It simply does not make fiscal and moral sense at all.
And so we are inclined to fully agree with and strongly support a lady lawmaker in calling for the scrapping the donor's tax and making the value of donations deductible from income tax to boost the country's efforts to save frontliners and more lives during calamities.
"Taxes are not the only way to generate much needed government resources. A new world is emould erging from this Covid-19 crisis and new ways of looking at things are the key to survival," Sen. Imee Marcos explained.
Marcos, who chairs the Senate committee on economic affairs, said donations from "good Samaritans," be they individuals or companies, actually fill the gaps in supply chains of food, medical supplies, and other crucial resources needed by the government to aid calamity-stricken communities.
Among the seven bills she filed amid the lockdown, Senate Bill 1429 seeks to cut out the red tape of applying with the Department of Finance for certificates of tax exemption on donations, by institutionalizing full tax benefits for donors.
"This bill means to encourage the bayanihan spirit inherent in us Filipinos and not burden our generosity with taxes," Marcos said.
The legal benefits proposed in the Marcos bill apply to donations made during a government-declared state of calamity and are retroactive to January 2020 when the Covid-19 crisis was beginning to spread worldwide.
"Our country has faced a cluster of calamities in the early months just this year, like the Taal volcano eruption, the Asian Swine Flu, earthquakes nationwide. These calamities may recur all at the same time, so the spirit of giving must be encouraged," she added.
Meanwhile, not only does the move help keep people in their homes during the quarantine, but providing the wage subsidy for workers in the micro, small and medium enterprises sector would also allow the restart of the country's economy faster and smoother.
Sen. Joel Villanueva was expressing gratitude to the government for considering the proposal he made to provide a wage subsidy to MSME workers on the condition that business owners retain their employment.
"We express our gratitude to our government for considering our proposal to provide a wage subsidy for workers in the micro, small and medium enterprises sector," said Villanueva, chair of the Senate labor committee.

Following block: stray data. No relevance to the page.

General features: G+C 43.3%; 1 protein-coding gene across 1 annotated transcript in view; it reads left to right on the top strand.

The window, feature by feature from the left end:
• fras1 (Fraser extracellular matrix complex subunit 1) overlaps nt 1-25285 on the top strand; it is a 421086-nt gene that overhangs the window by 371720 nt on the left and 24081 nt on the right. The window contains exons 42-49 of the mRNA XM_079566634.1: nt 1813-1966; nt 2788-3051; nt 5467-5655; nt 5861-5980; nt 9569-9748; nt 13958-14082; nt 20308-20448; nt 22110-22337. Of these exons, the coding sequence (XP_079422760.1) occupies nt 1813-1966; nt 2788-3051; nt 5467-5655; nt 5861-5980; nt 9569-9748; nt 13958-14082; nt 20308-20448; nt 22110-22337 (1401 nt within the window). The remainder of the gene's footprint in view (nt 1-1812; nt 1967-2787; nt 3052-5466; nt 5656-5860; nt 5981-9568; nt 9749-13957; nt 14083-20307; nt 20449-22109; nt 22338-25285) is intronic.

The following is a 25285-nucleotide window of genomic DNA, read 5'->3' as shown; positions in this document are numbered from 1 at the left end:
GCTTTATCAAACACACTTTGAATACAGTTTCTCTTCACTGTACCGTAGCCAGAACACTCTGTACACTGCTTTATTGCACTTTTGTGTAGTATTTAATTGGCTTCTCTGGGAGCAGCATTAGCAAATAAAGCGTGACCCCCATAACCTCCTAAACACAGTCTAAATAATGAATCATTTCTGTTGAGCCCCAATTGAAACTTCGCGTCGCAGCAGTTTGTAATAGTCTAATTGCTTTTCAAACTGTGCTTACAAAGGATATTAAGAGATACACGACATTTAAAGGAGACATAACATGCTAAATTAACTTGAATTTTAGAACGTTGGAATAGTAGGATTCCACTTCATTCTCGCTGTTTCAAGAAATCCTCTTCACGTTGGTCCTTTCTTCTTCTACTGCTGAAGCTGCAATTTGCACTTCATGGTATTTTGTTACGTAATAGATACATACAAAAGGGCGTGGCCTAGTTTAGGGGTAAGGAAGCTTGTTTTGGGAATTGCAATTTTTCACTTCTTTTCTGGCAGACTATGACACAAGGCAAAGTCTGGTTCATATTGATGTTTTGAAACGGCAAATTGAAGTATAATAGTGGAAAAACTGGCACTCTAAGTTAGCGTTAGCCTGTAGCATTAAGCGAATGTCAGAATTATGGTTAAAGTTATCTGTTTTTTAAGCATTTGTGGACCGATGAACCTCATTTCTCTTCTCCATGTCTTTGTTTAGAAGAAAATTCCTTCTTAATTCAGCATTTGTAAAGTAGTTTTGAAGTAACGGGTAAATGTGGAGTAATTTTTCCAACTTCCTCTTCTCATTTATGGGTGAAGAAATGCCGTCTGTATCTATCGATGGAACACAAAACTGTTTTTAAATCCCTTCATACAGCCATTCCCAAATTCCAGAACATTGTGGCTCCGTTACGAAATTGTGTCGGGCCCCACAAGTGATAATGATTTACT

"The subsidy will help our workers in the sector to provide for their families while the quarantine is ongoing."
"Securing the commitment of MSME employers to retain the employment of their workers to be eligible for the subsidy also eases the concern of our people on their job status once the quarantine is lifted. With this condition, we believe this will help smoothen our transition to restarting our economy, and arrest the decline in employment in the country," he continued.
The government said it would provide a wage subsidy to 3.4 million MSME workers, on the condition that business owners would not layoff its people while the quarantine is being enforced. MSMEs registered with the Bureau of Internal Revenue and the Social Security System would be prioritized.
Data from the Department of Trade and Industry and the Philippine Statistics Authority showed that in 2018, MSMEs employed 5.7 million workers nationwide, representing about 13 percent of the total number of employed workers.
Industries severely affected by the community quarantine enforced in Luzon and other local governments are in the wholesale and retail trade, and food and accommodation sectors which comprise at least 50 percent of the employment generated by MSMEs, according to the PSA.
Villanueva asked MSMEs to "to file applications as soon as our government completes the implementing guidelines on the wage subsidy program, which will include the list of requirements that need to be submitted".
"Complete requirements allow our agencies to process the application within their respective timelines, which helps expedite the release of the wage subsidy for our workers," he said.
The lawmaker reiterated his appeal for the government to provide credit assistance to MSMEs as well, even before the community quarantine is lifted, to help maintain and boost their operations.
Should the government decide to give credit guarantees to MSMEs, banks would likely grant these businesses loans that are needed to finance their recovery, Villanueva explained.